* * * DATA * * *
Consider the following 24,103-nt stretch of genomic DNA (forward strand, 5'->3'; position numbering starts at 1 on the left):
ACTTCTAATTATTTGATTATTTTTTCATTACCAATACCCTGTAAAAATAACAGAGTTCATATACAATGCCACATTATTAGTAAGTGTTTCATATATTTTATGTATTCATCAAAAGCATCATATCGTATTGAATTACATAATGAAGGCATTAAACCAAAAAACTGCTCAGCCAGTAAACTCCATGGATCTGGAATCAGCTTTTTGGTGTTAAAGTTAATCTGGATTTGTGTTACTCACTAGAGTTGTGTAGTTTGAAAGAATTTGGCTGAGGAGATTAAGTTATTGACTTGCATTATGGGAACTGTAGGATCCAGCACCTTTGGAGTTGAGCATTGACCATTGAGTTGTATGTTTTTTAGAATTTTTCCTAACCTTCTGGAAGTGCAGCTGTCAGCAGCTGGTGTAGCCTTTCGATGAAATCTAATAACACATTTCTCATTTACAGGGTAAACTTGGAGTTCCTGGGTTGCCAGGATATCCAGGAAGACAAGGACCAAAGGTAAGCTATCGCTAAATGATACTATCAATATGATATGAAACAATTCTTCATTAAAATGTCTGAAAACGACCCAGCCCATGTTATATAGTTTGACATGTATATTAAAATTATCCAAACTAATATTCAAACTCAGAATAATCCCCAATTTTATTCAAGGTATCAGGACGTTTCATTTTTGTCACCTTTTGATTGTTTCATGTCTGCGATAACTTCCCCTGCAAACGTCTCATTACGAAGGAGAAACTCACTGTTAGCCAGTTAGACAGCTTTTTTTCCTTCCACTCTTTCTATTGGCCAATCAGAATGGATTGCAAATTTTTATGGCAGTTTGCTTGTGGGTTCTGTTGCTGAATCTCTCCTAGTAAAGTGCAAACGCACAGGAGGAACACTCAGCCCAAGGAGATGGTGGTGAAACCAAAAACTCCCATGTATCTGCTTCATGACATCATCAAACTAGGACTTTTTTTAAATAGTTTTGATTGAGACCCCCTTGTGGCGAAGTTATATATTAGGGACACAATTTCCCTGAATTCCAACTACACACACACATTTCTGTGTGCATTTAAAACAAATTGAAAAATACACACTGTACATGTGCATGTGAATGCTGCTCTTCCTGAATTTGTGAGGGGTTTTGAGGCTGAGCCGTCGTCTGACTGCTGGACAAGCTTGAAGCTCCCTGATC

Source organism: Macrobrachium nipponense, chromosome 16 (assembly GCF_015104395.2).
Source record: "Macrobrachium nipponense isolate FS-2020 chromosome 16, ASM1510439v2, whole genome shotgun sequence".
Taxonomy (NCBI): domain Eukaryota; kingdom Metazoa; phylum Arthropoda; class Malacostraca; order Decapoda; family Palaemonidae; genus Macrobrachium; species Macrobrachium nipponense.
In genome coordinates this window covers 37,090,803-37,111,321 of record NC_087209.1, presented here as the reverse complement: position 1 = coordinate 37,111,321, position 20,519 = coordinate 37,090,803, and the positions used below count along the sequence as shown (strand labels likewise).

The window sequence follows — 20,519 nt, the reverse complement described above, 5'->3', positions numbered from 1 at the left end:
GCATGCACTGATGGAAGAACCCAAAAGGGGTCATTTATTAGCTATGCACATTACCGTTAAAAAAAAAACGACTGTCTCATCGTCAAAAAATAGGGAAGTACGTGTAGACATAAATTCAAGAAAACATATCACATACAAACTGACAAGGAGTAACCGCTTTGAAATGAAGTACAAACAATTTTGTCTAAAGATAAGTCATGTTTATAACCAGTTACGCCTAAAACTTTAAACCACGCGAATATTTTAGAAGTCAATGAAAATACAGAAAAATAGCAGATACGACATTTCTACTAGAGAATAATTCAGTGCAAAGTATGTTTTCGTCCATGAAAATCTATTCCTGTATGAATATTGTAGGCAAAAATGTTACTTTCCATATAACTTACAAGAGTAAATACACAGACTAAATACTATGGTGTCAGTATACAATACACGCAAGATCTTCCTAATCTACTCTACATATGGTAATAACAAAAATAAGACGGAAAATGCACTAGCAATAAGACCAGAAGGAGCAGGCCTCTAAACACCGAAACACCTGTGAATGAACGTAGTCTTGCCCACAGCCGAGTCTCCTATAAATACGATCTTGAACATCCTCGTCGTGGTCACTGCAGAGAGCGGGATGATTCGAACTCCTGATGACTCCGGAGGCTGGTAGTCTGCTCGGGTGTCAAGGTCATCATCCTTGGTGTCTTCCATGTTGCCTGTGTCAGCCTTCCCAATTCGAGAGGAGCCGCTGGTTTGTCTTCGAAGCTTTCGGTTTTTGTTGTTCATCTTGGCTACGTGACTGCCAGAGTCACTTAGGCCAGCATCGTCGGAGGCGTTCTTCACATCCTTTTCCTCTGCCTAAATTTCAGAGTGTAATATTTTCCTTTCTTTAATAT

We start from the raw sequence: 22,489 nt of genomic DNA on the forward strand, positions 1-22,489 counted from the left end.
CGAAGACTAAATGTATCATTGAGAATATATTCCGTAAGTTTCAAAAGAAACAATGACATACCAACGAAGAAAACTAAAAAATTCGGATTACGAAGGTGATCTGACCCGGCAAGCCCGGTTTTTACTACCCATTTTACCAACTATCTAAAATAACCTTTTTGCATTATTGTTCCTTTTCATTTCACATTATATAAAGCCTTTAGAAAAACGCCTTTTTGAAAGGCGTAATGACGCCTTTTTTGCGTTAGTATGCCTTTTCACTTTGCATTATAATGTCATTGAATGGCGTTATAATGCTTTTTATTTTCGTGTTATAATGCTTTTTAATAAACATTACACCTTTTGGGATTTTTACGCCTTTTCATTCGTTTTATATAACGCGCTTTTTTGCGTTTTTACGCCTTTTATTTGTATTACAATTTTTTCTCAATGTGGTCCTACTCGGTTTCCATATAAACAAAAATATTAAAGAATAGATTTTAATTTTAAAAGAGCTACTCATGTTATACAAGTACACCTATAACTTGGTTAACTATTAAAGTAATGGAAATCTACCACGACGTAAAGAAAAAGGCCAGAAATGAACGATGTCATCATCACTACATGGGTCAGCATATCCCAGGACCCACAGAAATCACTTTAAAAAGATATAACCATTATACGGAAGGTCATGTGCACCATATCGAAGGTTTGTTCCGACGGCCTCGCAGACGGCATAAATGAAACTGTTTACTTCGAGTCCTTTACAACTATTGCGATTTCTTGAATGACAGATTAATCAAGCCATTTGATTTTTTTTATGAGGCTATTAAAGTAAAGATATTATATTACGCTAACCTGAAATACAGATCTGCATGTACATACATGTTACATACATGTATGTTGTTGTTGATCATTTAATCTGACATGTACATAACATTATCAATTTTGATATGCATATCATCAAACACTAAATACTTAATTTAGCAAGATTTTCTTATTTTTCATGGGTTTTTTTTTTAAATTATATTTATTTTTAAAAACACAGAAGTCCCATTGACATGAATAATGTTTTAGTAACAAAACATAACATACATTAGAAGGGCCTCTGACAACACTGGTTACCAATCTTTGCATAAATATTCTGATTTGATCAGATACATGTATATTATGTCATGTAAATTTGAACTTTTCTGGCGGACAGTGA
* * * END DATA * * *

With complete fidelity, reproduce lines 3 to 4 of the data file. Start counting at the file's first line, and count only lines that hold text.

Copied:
Source organism: Macrobrachium nipponense, chromosome 16 (assembly GCF_015104395.2).
Source record: "Macrobrachium nipponense isolate FS-2020 chromosome 16, ASM1510439v2, whole genome shotgun sequence".